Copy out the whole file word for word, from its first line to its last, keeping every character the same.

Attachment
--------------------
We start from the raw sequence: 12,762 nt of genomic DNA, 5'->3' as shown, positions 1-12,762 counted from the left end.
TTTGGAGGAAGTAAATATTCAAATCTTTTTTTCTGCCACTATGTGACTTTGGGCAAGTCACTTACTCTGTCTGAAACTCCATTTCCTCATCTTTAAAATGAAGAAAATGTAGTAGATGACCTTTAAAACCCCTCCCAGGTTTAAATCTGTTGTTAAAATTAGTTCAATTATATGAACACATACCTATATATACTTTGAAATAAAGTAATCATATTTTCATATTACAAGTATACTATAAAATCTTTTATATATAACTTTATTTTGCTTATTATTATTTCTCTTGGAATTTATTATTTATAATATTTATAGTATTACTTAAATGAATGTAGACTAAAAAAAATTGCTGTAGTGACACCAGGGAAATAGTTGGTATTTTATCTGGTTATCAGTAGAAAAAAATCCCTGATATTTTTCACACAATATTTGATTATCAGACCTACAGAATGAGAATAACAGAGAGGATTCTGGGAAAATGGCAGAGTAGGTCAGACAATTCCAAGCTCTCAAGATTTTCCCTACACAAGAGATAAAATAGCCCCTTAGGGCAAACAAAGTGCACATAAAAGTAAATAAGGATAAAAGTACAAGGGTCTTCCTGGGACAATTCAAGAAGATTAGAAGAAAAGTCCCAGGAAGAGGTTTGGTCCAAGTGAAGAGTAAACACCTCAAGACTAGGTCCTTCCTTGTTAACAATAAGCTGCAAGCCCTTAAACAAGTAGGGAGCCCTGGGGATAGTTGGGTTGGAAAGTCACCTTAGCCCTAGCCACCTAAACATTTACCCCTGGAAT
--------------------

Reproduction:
We start from the raw sequence: 12,762 nt of genomic DNA, 5'->3' as shown, positions 1-12,762 counted from the left end.
TTTGGAGGAAGTAAATATTCAAATCTTTTTTTCTGCCACTATGTGACTTTGGGCAAGTCACTTACTCTGTCTGAAACTCCATTTCCTCATCTTTAAAATGAAGAAAATGTAGTAGATGACCTTTAAAACCCCTCCCAGGTTTAAATCTGTTGTTAAAATTAGTTCAATTATATGAACACATACCTATATATACTTTGAAATAAAGTAATCATATTTTCATATTACAAGTATACTATAAAATCTTTTATATATAACTTTATTTTGCTTATTATTATTTCTCTTGGAATTTATTATTTATAATATTTATAGTATTACTTAAATGAATGTAGACTAAAAAAAATTGCTGTAGTGACACCAGGGAAATAGTTGGTATTTTATCTGGTTATCAGTAGAAAAAAATCCCTGATATTTTTCACACAATATTTGATTATCAGACCTACAGAATGAGAATAACAGAGAGGATTCTGGGAAAATGGCAGAGTAGGTCAGACAATTCCAAGCTCTCAAGATTTTCCCTACACAAGAGATAAAATAGCCCCTTAGGGCAAACAAAGTGCACATAAAAGTAAATAAGGATAAAAGTACAAGGGTCTTCCTGGGACAATTCAAGAAGATTAGAAGAAAAGTCCCAGGAAGAGGTTTGGTCCAAGTGAAGAGTAAACACCTCAAGACTAGGTCCTTCCTTGTTAACAATAAGCTGCAAGCCCTTAAACAAGTAGGGAGCCCTGGGGATAGTTGGGTTGGAAAGTCACCTTAGCCCTAGCCACCTAAACATTTACCCCTGGAAT